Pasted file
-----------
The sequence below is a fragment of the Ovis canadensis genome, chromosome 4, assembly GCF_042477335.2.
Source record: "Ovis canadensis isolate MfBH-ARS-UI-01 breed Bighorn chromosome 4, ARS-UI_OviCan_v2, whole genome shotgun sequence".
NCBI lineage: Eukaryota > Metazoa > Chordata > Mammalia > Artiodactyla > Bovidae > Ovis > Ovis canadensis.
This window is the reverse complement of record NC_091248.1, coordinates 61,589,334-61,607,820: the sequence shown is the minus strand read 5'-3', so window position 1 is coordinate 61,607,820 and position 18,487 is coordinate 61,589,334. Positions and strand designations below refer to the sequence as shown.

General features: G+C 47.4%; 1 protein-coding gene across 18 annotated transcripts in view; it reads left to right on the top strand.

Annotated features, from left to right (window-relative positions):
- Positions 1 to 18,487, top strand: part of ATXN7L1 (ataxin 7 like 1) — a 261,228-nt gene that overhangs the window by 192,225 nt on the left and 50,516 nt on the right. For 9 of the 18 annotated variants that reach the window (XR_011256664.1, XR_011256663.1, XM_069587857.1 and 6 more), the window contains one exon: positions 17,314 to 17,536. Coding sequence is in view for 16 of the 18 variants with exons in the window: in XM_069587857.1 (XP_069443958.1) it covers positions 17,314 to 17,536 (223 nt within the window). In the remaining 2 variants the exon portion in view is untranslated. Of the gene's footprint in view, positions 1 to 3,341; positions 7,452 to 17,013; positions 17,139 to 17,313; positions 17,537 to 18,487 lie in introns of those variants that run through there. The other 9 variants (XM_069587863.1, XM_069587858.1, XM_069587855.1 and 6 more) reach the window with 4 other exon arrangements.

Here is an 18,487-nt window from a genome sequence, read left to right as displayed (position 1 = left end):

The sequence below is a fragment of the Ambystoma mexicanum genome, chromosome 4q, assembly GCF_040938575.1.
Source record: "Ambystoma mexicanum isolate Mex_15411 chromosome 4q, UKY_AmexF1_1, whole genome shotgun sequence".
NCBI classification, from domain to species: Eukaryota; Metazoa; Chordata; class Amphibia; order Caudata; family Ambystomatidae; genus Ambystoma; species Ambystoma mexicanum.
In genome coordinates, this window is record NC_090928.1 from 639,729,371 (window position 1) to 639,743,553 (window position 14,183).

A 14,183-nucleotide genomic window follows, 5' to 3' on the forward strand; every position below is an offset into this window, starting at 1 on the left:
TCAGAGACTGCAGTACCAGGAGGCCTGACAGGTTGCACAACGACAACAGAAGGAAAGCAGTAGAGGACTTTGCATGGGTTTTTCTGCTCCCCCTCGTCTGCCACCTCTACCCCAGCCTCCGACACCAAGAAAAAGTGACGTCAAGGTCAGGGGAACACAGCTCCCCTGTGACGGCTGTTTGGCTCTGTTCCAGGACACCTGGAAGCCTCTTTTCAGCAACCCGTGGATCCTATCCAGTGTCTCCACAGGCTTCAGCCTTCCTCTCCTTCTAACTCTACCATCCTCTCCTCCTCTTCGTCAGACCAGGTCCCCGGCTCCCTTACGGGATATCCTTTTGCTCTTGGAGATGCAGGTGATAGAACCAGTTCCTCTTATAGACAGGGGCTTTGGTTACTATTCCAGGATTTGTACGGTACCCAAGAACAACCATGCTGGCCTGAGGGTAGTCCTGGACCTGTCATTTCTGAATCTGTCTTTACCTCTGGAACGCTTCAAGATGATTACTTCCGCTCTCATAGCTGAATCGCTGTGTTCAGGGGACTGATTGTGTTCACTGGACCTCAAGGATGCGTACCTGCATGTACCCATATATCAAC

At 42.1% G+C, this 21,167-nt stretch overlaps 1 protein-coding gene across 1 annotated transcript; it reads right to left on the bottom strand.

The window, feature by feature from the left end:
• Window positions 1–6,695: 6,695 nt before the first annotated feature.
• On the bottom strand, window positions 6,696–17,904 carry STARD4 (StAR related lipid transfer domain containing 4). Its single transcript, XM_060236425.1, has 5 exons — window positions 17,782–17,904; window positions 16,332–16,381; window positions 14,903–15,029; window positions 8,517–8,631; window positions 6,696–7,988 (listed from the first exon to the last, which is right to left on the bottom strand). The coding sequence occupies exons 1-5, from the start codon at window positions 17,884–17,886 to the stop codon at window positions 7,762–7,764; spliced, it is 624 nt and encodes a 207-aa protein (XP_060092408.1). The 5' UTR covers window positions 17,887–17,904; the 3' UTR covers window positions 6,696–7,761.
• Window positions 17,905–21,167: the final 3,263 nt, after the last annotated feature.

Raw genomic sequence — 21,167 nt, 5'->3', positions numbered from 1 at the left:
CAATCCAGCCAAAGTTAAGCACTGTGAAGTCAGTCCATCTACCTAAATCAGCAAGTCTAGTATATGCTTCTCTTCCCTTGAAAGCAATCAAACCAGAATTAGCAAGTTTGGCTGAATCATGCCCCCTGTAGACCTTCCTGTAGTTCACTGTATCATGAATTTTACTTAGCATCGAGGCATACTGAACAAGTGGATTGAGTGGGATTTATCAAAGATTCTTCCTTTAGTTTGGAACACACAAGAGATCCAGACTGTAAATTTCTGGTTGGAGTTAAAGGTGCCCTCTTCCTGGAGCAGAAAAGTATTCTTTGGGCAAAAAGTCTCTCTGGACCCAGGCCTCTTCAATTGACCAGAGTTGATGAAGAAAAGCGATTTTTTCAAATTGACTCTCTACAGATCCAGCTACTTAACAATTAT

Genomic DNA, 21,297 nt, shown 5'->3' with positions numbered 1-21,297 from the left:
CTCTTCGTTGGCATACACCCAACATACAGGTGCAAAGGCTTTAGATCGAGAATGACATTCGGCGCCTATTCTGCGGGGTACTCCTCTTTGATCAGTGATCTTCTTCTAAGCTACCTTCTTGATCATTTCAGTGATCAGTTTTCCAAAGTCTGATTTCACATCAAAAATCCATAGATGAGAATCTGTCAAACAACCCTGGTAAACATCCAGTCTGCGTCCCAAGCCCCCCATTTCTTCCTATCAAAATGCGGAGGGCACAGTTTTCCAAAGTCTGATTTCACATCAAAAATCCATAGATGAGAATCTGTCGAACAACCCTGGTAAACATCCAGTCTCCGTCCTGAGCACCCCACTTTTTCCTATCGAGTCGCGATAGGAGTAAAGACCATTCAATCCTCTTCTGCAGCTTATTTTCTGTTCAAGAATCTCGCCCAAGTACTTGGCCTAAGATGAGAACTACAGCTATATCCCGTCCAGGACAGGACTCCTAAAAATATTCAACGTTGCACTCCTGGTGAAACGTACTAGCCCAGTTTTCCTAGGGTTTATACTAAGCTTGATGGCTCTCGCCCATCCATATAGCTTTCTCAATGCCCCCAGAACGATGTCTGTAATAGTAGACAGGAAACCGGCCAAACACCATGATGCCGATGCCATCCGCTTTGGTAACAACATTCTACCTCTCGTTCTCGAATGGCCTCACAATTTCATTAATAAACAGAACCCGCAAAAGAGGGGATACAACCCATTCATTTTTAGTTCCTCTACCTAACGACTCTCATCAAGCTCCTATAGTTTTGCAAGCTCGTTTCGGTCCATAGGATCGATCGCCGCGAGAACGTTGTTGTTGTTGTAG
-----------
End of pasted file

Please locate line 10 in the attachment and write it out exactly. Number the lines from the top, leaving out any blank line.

Source record: "Ambystoma mexicanum isolate Mex_15411 chromosome 4q, UKY_AmexF1_1, whole genome shotgun sequence".